Unknotting the Nott
An architectural icon captures the integration of engineering and liberal arts.
By Henry Petroski
I have attended meetings in many an interesting venue over the years, but few in as historic and tradition-bound a setting as Union College in Schenectady, N.Y., which was founded in 1795.
My keynote address for Union’s Tenth Annual Symposium on Engineering and Liberal Education was held in “the Nott.” Formally Nott Memorial Hall and dating from 1879, this iconic architectural centerpiece and engineering masterpiece also provided the theme for meeting paraphernalia.
Name tags in the shape of the Nott’s profile were very cleverly and attractively formed out of one-eighth-inch-thick plywood. The fine lines of the building were laser cut into the wood, and each participant’s name was burned through his or her tag. The process left the name tags with the pleasant aroma of freshly charred pine, which pervaded meeting rooms and break spaces.
Although appearing from a distance to be a relatively squat circular stone building topped by a prominently raised dome, in plan the actual structure of the Nott is 16-sided—a 90-foot-diameter hexadecagon. The interior is wonderfully open both horizontally and vertically, the 16 slender cast-iron columns that reach over 100 feet from floor to dome periphery providing a minimum of visual obstruction.
The exterior of the building screams Victorian architecture, but inside it is pure engineering from the heyday of cast-iron structures. The Nott, which has not always been respected for the treasure that it is, was lovingly restored to its original look and feel for the college’s 200th anniversary.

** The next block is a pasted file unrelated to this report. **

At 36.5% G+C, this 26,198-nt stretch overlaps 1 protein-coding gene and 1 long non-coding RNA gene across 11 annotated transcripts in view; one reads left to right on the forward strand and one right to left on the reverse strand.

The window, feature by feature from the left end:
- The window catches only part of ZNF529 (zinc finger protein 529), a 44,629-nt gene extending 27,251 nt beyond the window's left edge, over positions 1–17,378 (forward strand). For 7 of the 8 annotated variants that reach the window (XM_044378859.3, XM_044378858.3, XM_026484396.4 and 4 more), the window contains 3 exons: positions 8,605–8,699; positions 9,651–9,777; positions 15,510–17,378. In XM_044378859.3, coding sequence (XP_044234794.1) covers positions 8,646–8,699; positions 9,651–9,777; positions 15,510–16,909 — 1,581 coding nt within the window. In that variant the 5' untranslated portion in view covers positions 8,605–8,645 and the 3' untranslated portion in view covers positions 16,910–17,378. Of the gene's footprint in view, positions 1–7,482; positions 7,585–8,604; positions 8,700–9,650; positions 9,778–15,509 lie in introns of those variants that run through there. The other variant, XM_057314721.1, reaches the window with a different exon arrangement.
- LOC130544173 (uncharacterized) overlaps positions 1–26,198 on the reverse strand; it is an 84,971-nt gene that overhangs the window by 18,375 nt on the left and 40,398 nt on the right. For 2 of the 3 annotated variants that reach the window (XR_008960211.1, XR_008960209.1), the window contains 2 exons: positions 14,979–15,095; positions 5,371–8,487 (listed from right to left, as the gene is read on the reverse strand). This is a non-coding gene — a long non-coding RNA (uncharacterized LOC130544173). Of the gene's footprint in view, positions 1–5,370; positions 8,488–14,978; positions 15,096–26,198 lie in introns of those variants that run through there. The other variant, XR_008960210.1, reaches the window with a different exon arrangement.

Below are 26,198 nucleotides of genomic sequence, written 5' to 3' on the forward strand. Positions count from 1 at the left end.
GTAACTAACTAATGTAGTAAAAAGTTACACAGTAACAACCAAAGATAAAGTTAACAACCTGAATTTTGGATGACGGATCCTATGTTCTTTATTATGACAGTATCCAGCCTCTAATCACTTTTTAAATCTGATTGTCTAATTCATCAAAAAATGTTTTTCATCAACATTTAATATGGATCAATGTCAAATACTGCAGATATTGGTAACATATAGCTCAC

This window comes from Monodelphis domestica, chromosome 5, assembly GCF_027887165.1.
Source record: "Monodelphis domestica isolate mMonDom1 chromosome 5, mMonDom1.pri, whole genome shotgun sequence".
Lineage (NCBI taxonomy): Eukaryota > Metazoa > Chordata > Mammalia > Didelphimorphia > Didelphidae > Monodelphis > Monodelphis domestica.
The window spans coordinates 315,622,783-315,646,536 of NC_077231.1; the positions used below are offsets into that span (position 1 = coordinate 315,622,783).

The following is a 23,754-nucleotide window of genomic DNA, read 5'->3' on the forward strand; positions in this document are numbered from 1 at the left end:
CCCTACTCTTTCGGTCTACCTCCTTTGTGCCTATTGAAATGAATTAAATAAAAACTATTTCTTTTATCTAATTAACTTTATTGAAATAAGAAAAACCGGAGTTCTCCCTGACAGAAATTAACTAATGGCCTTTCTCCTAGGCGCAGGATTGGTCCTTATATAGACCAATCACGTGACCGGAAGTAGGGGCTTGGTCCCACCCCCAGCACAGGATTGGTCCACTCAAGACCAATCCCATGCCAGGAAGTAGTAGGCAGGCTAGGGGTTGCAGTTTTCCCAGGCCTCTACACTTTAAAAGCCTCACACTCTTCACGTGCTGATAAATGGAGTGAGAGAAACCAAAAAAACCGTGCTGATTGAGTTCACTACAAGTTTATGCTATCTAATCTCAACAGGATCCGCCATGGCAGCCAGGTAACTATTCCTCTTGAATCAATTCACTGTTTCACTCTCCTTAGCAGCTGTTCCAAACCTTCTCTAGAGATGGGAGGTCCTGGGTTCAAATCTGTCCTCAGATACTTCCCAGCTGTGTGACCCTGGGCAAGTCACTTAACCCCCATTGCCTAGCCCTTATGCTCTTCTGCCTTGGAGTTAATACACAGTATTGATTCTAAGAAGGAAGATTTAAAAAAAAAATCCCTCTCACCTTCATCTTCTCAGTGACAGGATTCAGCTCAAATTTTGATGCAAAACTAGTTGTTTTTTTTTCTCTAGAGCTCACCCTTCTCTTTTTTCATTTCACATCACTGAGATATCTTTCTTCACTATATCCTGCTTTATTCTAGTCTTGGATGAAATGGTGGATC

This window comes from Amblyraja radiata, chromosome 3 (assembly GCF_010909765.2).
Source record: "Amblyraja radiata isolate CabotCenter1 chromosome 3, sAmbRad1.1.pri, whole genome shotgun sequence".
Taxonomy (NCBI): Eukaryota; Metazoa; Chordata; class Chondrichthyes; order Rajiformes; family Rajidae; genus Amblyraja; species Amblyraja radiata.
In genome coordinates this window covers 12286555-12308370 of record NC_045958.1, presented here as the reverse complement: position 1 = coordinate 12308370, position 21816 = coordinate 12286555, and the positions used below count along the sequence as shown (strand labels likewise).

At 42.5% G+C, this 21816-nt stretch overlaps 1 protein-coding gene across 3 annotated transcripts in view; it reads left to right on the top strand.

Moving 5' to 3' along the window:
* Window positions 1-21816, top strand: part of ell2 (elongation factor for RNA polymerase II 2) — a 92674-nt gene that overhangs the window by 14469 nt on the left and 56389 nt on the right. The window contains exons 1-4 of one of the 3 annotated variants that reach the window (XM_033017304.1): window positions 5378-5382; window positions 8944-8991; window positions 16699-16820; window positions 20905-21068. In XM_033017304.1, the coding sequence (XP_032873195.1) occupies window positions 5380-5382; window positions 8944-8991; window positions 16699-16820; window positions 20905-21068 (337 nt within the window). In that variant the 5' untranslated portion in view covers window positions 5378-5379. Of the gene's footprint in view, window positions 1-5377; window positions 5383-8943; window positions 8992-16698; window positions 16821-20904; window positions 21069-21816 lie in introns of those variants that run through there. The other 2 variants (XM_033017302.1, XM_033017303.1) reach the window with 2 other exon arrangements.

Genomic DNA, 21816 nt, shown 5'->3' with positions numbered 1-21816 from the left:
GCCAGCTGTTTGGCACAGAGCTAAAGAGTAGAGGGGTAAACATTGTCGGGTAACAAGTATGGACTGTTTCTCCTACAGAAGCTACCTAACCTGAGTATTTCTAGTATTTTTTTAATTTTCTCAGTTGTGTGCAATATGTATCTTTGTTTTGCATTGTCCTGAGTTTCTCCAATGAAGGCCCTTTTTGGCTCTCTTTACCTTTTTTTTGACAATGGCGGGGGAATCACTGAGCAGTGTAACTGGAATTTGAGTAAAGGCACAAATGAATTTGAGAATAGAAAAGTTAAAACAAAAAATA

One side of the spectacular interior space is dominated by an enormous portrait of the building’s namesake, Eliphalet Nott, who was president of Union College for 62 years! For about 15 of those years he simultaneously served as president of what is now Rensselaer Polytechnic Institute, located across the Hudson River in Troy.
The standard arrangement of the open floor space for a lecture in the Nott appears to be to place a lectern on a podium just inside the columns on the side of the building opposite Nott’s portrait, with as many as 400 chairs neatly arranged between.
Perhaps Union’s most famous faculty member was the electrical engineer and nonconformist Charles Steinmetz, who worked nearby in the laboratories of General Electric and in his canoe on the Mohawk River. With his presence still so prominent at Union, it is easy to imagine Steinmetz lecturing in the Nott.
Behind glass in one of the other campus buildings is an automobile said to have been designed and built around 1920 by the Steinmetz Electric Motor Car Corporation. Now beautifully restored, it is used annually to ferry the college president from his residence to the commencement platform.
As befits a school in its third century, Union is full of traditions, among the newest of which is Steinmetz Day. On that occasion, in lieu of classes, students in all disciplines make oral and poster presentations on faculty-mentored research projects, display their artworks, and give performances, many of the activities taking place in the Nott.
My lecture, which highlighted how many prominent engineers have integrated the liberal arts into their own education and accomplishments, naturally included a few slides on Steinmetz. His talents and interests were seemingly boundless.
Union now bills itself as a small liberal arts institution “integrating the humanities and social sciences with science and engineering,” but its history in engineering education has been mixed. It was among the earliest of U.S. colleges to offer engineering courses (in 1845), but it was also one of the more recent to cut back on them (in 2005), notably by eliminating its civil engineering department.
Nevertheless, on his eponymous day the spirit of Steinmetz—whose name was once synonymous with engineer—draws participation from across the Union campus, just as the symposium I attended had representatives from across the academic spectrum. It was a fitting venue for interdisciplinary cooperation that is in fact more common than not.
Henry Petroski is A. S. Vesic Professor of Civil Engineering and professor of history at Duke. His latest book is The Road Taken: The History and Future of America’s Infrastructure.
Image Courtesy of Catherine Petroski